Kinetic Art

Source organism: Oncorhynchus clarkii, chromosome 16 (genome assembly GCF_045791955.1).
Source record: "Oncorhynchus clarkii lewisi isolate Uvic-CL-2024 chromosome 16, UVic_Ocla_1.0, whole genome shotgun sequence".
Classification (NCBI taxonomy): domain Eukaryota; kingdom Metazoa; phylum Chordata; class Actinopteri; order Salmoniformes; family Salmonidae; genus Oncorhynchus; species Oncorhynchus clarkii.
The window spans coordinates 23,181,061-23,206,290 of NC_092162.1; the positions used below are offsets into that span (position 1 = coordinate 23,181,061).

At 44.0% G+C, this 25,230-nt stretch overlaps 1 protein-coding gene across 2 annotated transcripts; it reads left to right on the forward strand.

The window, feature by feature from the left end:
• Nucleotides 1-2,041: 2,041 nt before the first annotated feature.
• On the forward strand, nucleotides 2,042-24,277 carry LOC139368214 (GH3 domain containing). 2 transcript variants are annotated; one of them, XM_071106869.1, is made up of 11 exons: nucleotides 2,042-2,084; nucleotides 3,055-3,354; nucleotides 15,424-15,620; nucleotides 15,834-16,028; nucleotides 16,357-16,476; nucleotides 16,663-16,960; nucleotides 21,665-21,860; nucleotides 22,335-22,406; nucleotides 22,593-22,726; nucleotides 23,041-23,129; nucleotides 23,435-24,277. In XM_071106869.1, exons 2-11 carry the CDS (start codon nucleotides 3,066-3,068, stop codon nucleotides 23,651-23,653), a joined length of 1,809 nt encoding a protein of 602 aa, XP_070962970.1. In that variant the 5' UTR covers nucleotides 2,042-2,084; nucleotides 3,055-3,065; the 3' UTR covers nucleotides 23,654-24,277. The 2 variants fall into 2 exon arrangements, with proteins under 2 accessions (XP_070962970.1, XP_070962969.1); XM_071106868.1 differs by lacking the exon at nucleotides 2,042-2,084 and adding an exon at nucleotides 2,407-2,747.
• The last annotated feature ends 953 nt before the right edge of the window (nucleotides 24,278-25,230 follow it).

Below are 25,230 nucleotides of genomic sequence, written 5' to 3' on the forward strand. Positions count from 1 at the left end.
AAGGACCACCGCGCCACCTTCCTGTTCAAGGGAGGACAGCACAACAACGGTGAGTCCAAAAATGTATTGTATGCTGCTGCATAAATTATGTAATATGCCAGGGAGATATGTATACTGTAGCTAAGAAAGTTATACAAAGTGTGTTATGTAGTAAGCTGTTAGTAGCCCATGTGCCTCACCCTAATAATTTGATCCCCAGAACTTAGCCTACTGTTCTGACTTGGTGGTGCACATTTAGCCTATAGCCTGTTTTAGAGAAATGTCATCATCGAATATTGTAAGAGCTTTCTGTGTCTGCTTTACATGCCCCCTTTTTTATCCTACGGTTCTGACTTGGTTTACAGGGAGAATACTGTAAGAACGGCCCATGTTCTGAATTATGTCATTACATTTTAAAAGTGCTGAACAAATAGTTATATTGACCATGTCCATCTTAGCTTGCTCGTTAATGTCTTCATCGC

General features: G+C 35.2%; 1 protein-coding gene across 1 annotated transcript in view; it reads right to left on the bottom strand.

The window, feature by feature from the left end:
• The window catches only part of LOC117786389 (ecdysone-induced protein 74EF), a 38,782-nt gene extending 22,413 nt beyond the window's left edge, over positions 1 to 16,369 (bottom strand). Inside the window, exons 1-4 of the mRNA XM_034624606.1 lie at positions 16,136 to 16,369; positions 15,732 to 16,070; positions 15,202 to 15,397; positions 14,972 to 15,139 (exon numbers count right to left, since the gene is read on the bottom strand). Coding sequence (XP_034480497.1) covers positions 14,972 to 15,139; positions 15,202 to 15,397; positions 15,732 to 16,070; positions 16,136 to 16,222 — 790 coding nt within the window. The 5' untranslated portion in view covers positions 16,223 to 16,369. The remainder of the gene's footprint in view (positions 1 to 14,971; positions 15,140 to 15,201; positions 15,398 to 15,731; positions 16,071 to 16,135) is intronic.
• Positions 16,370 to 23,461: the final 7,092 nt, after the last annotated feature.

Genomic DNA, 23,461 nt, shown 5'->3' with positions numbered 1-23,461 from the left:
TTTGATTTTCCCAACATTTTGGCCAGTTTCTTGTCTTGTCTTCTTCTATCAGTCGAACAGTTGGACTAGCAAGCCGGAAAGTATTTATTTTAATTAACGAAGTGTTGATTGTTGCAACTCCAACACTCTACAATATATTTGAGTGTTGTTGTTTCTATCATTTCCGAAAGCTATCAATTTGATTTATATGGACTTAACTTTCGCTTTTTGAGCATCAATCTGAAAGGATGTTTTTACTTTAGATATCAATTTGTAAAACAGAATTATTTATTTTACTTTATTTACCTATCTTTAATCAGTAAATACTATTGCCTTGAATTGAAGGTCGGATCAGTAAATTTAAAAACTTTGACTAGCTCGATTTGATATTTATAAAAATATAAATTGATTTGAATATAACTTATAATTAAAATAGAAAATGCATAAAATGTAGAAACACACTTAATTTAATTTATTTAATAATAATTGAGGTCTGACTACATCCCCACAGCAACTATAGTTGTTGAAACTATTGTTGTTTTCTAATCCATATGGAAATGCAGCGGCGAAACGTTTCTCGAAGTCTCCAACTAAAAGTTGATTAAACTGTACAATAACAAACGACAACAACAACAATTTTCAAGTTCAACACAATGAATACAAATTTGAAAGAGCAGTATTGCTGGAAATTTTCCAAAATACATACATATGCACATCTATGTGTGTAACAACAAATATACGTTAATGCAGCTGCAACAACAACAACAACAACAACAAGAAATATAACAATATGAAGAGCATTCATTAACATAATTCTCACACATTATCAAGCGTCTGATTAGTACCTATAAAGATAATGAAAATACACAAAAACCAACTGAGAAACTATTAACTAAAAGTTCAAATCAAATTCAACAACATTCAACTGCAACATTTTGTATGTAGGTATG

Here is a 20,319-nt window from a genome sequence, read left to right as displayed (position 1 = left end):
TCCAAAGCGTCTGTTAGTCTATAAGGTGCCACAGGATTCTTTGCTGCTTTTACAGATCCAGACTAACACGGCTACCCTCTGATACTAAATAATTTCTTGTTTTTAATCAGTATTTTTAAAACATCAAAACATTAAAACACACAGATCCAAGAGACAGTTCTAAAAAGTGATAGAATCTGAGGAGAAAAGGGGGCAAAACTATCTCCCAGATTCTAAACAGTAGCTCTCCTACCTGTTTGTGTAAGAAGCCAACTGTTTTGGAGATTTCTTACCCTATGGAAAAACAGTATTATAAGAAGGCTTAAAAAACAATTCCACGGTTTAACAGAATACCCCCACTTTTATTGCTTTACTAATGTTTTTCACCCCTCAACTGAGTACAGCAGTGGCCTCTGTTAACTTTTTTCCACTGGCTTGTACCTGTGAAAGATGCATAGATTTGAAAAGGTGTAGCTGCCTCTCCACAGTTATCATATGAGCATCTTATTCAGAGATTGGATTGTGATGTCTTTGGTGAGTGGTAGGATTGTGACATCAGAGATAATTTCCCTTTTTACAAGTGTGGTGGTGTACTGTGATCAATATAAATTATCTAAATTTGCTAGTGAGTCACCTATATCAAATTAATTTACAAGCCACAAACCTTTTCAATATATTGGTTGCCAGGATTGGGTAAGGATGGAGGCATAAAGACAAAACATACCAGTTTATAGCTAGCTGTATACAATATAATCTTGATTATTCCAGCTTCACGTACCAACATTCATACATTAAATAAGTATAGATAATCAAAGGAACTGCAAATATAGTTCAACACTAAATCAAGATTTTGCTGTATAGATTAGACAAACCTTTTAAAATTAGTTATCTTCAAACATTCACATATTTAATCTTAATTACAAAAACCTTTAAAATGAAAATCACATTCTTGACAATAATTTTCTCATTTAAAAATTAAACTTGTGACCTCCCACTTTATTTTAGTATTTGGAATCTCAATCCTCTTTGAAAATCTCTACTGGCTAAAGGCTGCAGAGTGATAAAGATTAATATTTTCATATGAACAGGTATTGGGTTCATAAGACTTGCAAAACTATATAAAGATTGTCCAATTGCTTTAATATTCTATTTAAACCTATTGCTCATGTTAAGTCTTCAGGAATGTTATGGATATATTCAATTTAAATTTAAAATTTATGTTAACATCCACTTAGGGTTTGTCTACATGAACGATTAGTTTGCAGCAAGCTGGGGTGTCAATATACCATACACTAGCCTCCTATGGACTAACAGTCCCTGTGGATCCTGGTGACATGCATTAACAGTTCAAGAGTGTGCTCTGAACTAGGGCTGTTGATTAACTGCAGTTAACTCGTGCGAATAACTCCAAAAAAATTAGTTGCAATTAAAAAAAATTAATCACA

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Kinetic art is art that contains moving parts or depends on motion for its effect. The moving parts are generally powered by wind, a motor or the observer. Kinetic art encompasses a wide variety of overlapping techniques and styles. Kinetic sculptures are examples of kinetic art in the form of sculpture or three dimensions. In common with other types of kinetic art, kinetic sculptures have parts that move or that are in motion. Sound sculpture can also, in some cases, be considered kinetic sculpture. The motion of the work can be provided in many ways: mechanically through electricity, steam or clockwork; by utilizing natural phenomena such as wind or wave power; or by relying on the spectator to provide the motion, by doing something such as cranking a handle. Bicycle Wheel (1913) by Marcel Duchamp, is said to be the first kinetic sculpture. Besides being an example of kinetic art it is also an example of a readymade, a type of art of which Marcel Duchamp made a number of varieties throughout his life. In Moscow in 1920, kinetic art was recorded by the sculptors Naum Gabo and Antoine Pevsner in their Realist Manifesto, issued as part of a manifesto of constructivism. The 1950s and 1960s are seen as a golden age of kinetic sculpture, during which time Alexander Calder and George Rickey pioneered kinetic sculpture. Other leading exponents include Yaacov Agam, Fletcher Benton, Eduard Bersudsky, Marcel Duchamp, Arthur Ganson, Starr Kempf, Jerome Kirk, Len Lye, Ronald Mallory, Jean Tinguely, and the Zero group (initiated by Otto Piene and Heinz Mack). Some kinetic sculptures are wind-powered as are those of Theo Jansen (including beach 'animals'), and others are motor driven as are those of Sal Maccarone. The kinetic aspect of the Maccarone sculptures are contained within a fine wood cabinet which itself is stationary. These sculptures turn themselves on and off at pre-determined intervals sometimes catching viewers by surprise. A mobile is a type of kinetic sculpture constructed to take advantage of the principle of equilibrium. It consists of a number of rods, from which weighted objects or further rods hang. The objects hanging from the rods balance each other, so that the rods remain more or less horizontal. Each rod hangs from only one string, which gives it freedom to rotate about the string. A popular creator of mobile sculptures was Alexander Calder. [READ THE REST OF THIS ARTICLE]





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